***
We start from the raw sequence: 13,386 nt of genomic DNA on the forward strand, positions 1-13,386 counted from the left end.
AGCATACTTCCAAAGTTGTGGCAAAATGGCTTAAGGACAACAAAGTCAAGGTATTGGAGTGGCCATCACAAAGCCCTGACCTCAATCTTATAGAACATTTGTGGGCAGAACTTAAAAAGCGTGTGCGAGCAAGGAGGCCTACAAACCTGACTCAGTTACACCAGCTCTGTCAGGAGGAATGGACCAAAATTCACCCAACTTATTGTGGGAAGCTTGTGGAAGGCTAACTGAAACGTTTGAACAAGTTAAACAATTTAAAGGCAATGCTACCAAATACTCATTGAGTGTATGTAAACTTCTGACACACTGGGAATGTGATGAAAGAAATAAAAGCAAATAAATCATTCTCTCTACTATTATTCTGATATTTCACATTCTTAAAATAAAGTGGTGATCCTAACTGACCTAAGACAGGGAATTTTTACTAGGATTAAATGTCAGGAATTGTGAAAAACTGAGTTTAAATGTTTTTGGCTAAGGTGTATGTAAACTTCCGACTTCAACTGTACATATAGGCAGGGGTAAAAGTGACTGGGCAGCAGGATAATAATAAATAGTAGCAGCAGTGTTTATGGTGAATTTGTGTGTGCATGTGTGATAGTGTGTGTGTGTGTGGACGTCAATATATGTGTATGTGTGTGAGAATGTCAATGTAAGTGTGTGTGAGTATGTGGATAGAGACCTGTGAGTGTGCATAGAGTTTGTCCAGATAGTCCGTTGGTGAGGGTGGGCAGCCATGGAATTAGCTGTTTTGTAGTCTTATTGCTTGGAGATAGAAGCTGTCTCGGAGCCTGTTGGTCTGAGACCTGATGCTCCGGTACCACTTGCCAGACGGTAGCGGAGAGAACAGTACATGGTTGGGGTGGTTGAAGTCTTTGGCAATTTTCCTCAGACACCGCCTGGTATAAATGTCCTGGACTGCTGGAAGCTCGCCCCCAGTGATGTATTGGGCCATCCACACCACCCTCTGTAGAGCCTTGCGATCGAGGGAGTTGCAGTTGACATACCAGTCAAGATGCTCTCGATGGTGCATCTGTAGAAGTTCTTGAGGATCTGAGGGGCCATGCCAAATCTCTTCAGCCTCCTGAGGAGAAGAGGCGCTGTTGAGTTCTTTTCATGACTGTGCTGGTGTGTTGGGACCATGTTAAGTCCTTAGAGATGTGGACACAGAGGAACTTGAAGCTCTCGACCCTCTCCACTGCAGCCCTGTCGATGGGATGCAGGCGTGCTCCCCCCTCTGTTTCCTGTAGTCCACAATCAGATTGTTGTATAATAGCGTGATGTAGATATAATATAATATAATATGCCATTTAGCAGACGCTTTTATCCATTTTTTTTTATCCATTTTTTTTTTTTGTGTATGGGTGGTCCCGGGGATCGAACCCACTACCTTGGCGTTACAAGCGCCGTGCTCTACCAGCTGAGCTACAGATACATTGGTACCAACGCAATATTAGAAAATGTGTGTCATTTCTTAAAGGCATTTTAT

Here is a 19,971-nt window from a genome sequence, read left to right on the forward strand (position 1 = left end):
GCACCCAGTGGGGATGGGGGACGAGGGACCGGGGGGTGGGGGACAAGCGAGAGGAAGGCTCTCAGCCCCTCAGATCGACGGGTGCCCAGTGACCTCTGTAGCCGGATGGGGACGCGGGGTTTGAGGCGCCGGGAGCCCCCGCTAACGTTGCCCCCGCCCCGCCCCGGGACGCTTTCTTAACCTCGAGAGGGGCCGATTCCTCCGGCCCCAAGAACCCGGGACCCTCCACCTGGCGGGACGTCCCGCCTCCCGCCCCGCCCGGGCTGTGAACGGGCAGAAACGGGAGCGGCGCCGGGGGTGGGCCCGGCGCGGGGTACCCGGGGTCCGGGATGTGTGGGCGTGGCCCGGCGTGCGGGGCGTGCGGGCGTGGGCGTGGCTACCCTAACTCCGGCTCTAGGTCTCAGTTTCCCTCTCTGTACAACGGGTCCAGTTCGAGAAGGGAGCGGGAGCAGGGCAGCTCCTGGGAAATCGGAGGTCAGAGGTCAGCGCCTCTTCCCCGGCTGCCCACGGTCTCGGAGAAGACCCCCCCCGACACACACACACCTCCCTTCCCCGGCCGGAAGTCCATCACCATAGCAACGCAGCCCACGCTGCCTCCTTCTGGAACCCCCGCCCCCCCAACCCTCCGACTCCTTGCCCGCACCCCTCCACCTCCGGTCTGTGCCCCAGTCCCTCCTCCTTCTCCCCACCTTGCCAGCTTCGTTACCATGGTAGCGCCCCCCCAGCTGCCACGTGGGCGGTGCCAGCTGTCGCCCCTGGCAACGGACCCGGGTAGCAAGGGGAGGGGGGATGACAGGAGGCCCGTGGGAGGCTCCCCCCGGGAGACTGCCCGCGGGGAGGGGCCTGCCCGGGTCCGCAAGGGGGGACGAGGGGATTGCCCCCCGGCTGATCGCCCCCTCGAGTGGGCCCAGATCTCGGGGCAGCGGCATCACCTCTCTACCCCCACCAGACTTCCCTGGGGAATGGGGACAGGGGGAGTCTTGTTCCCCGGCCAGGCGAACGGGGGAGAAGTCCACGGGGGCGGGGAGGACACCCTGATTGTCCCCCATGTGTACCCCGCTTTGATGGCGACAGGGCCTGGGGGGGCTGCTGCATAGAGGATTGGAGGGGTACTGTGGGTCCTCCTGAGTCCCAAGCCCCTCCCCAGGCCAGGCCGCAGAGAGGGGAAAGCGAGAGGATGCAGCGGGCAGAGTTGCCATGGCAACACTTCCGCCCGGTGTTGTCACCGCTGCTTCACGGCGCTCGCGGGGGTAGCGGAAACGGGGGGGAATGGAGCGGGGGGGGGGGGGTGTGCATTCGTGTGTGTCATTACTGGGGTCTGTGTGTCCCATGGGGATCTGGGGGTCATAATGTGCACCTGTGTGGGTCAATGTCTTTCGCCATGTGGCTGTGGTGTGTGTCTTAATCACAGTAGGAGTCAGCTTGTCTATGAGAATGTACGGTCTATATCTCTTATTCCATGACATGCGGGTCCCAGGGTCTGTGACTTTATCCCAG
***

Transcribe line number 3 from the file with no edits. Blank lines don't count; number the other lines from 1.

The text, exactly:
Here is a 19,971-nt window from a genome sequence, read left to right on the forward strand (position 1 = left end):